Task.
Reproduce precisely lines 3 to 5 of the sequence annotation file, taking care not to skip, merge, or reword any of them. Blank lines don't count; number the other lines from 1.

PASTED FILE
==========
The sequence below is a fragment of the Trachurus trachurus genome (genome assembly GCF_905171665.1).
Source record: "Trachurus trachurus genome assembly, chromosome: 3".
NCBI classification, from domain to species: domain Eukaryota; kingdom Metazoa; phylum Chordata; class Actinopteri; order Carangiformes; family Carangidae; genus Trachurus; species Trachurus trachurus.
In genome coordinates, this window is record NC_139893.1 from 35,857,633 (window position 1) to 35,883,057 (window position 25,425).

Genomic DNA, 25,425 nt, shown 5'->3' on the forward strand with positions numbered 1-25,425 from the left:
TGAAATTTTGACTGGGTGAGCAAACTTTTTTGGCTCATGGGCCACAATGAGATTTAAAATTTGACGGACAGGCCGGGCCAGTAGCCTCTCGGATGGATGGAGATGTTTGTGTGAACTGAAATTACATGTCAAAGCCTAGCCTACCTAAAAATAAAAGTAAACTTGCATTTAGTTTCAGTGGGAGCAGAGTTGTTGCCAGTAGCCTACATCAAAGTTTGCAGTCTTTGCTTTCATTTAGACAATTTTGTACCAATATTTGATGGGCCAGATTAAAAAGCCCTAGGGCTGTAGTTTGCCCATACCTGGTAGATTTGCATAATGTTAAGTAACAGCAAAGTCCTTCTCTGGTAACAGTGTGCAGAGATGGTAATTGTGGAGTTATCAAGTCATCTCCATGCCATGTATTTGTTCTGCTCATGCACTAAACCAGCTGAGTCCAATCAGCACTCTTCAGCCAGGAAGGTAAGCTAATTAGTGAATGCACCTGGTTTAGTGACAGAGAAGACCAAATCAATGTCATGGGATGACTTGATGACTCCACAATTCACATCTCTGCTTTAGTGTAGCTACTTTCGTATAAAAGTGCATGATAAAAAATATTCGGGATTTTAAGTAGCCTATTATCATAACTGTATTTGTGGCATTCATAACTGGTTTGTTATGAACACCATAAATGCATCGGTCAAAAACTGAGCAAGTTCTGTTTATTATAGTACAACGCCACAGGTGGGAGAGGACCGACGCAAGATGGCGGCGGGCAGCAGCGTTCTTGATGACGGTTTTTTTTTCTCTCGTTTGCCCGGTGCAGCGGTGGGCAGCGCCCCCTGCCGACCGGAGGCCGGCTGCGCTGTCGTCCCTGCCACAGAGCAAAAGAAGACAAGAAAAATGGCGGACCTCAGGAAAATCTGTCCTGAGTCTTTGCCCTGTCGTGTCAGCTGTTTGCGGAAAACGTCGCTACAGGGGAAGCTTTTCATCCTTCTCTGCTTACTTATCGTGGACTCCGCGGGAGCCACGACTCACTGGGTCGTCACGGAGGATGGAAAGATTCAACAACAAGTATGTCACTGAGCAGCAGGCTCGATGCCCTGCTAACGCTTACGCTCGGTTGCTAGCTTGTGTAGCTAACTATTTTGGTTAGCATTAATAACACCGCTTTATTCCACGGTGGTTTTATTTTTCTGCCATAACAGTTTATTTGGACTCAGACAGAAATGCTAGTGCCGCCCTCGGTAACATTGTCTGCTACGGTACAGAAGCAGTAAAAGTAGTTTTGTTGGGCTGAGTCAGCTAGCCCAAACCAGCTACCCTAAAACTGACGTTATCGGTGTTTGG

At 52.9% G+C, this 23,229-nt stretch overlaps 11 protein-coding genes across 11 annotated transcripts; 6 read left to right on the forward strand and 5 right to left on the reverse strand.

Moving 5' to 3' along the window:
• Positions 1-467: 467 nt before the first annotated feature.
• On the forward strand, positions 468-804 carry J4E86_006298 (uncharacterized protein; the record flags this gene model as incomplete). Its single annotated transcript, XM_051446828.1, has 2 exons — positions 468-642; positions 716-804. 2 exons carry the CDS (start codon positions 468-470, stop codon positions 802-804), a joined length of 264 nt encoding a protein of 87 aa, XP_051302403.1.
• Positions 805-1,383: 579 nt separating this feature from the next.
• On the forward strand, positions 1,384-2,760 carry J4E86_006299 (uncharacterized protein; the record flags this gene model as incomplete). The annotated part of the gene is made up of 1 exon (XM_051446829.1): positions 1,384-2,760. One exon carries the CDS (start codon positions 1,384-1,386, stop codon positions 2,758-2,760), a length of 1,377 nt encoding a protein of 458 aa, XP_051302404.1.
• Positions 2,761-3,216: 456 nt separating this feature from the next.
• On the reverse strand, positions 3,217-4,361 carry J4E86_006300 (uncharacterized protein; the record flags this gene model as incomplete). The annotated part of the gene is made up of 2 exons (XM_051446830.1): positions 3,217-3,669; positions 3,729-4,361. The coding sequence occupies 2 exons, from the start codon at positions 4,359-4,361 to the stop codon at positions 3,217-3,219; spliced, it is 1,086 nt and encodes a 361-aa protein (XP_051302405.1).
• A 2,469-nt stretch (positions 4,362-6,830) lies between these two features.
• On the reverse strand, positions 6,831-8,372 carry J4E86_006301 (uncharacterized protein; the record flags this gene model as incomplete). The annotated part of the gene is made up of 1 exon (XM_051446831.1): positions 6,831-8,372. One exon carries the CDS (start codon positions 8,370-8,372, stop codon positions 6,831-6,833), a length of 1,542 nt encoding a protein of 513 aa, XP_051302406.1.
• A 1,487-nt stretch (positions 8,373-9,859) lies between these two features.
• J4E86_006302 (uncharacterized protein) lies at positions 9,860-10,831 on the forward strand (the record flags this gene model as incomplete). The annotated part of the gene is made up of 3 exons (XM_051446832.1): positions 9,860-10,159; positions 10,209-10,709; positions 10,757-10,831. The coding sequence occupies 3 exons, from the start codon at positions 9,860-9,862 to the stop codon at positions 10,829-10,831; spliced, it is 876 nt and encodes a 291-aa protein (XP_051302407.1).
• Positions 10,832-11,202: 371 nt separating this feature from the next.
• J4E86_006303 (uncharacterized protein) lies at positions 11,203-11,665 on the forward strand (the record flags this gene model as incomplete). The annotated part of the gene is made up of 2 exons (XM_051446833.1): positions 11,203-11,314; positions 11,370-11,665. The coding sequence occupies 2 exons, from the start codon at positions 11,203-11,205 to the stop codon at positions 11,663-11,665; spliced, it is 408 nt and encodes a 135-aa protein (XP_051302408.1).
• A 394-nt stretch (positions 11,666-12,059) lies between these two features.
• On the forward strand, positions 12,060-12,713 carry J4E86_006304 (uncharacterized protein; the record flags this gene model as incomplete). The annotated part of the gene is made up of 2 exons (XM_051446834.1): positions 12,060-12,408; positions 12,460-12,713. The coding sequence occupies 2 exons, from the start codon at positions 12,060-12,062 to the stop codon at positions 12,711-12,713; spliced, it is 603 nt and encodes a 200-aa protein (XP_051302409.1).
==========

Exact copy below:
NCBI classification, from domain to species: domain Eukaryota; kingdom Metazoa; phylum Chordata; class Actinopteri; order Carangiformes; family Carangidae; genus Trachurus; species Trachurus trachurus.
In genome coordinates, this window is record NC_139893.1 from 35,857,633 (window position 1) to 35,883,057 (window position 25,425).

Genomic DNA, 25,425 nt, shown 5'->3' on the forward strand with positions numbered 1-25,425 from the left: